What is the purpose of a mortgage? Is there a clear definition? Most people would define a mortgage as a loan provided by a bank, building society, or private finance company to purchase a property when immediate funds are not available.
As a loan, this money will normally need to be paid back at some point and all lenders will charge interest on the loan so that they can make a profit. The majority of mortgage customers and potential customers would expect to pay their loan per month until they either clear the balance of the mortgage or sell the property. Simple, right? But is there another alternative to repaying the loan per month? A more manageable payment method? In this piece we will discussing the advantages and disadvantages of an interest-only vs repayment mortgage.
Interest-Only or Capital Repayment
Let’s start by getting a clearer understanding of each type of mortgage payment method so that we are all on the same page. Although there are other ways that people can pay a mortgage, the two most common are either a capital repayment mortgage with interest or a purely interest-only loan with no capital repayment element.
With a repayment mortgage you will repay the loan back per month over a period of time. At mortgage application stage, the amount you will pay back and the period of time you have to pay the loan back will be determined by the lender and your mortgage advisor. A generic mortgage term is normally around 25 years however this could be extended to up to 40 years with some lenders or as low as 5 years with others depending on your affordability.
So, for example if you borrowed a £300,000 mortgage and you took it out over 30 years, without interest your repayment of the loan would be £833 a month. However, as expected, the mortgage lender won’t just give you free money, so they want to make a profit on the loan. An interest rate will be applied to the loan and on top of the capital repayment figure (£833) you will pay interest.
These interest rates are currently anywhere between 1% and 6% depending on the product and lender and can be influenced by The Bank of England base rate and inflation. With this in mind then, if we applied an example interest rate of 2% to this loan, your capital repayment and interest per month would be £1,109.
According to the Financial Conduct Authority, 70.6% of residential properties were mortgaged on a repayment basis. There are a lot of benefits to structuring your residential mortgage payments like this and that is why repayment and interest remains the most popular home mortgage payment option in the UK.
With an interest-only mortgage, things are a little different and there are a few things that will need to be considered before making the decision to proceed on this basis. This is where a qualified and experienced mortgage advisor comes in handy! As we’ve already mentioned, with an interest-only mortgage, you literally just pay the interest on the loan per month and don’t actually pay any of the loan capital back to the lender.
So, using the same mortgage scenario as above, you would only pay £500 a month for your interest-only payments but would not pay off any of the loan. As you aren’t repaying any of the loan, you will need to pay back the loan at some point and normally this is either done at the end of the mortgage term or if you sell the property. Either way, you will need to pay back a lump sum at some point which may be something you might want to consider.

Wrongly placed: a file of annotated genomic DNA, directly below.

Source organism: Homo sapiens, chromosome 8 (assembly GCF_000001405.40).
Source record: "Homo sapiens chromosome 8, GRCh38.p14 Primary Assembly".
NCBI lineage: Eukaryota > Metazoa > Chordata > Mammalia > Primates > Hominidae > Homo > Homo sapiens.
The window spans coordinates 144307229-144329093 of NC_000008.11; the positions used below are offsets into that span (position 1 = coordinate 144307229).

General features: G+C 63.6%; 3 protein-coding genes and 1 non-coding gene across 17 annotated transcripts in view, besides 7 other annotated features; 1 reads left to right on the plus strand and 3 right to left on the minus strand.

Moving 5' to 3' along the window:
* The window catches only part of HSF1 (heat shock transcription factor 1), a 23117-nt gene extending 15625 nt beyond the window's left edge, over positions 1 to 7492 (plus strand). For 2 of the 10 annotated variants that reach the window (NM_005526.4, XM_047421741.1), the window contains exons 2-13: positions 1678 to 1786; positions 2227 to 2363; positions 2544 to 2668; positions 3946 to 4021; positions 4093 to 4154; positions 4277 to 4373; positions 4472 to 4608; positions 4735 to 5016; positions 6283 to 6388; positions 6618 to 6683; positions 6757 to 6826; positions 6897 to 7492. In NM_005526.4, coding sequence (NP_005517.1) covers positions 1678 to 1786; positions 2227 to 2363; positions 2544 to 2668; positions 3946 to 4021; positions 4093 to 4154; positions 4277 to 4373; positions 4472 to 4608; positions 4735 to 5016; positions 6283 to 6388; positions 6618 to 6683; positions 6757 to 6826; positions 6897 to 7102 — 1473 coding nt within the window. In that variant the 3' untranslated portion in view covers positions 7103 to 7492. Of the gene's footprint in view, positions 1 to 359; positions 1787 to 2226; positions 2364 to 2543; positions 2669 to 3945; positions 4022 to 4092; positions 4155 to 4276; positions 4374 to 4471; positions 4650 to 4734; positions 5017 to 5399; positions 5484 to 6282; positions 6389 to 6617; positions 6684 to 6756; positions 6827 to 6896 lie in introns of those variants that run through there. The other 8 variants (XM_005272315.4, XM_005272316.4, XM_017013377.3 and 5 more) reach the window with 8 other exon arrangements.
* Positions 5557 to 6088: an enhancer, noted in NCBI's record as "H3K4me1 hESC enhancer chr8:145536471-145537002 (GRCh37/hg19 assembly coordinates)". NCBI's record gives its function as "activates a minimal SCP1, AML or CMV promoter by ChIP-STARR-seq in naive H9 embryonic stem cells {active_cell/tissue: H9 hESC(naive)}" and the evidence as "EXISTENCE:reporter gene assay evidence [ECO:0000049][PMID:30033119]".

What are the advantages and disadvantages of capital repayment vs interest-only?
With the many advantages of each payment plan naturally comes disadvantages and when you apply for your mortgage through your chosen mortgage advisor, they should give you a concise and thought-out advice document that weighs up these pros and cons in your specific situation. Let’s start with repayment mortgages:
- Pro: You own your home at the end of the mortgage term
This is a given. Of course, everyone who purchases a property, whether it’s to live in or rent out wants to actually own the property and not owe anyone money. With a repayment mortgage, yes it may take you 25-30+ years to pay the loan back in its entirety but at the end of the term you will completely own the property.
- Pro: You pay less interest as the amount owed decreases
The interest charged on the capital repayment and interest mortgage is based on the amount that you still owe the bank so obviously, as you pay more and more of the loan back to the lender the balance will reduce, and the interest will be based on a lower balance.
- Pro: You can often qualify for better deals as your balance falls
As your balance decreases your loan to value will decrease and often lenders will offer lower rates and other benefits when you remortgage and you will find yourself much better off per month the more you pay off your loan.
- Con: Your monthly payments are higher than with an interest-only deal
Pretty self-explanatory. As you are paying the capital and interest per month your repayments would be a lot higher than a purely interest-only loan.
- Con: You only pay a small amount of your debt off in early years
Because only a small amount of the mortgage is paid off in the early years, if you were to move again in those early years it is likely that you would need to take out a new 25-30+ year repayment mortgage, in order to make monthly repayment amounts manageable.
Now let’s look at the potential pros and cons of interest-only mortgages:
- Pro: Cheaper, more manageable monthly payments
Because you are only paying the interest on the loan and not paying off any of the capital, your payments will be much lower. For people who want to keep their monthly costs down, this could be very beneficial.
- Pro: In cases where you have an interest only mortgage on a buy-to-let. The low monthly payment will leave a larger profit for you per month from your tenants rent.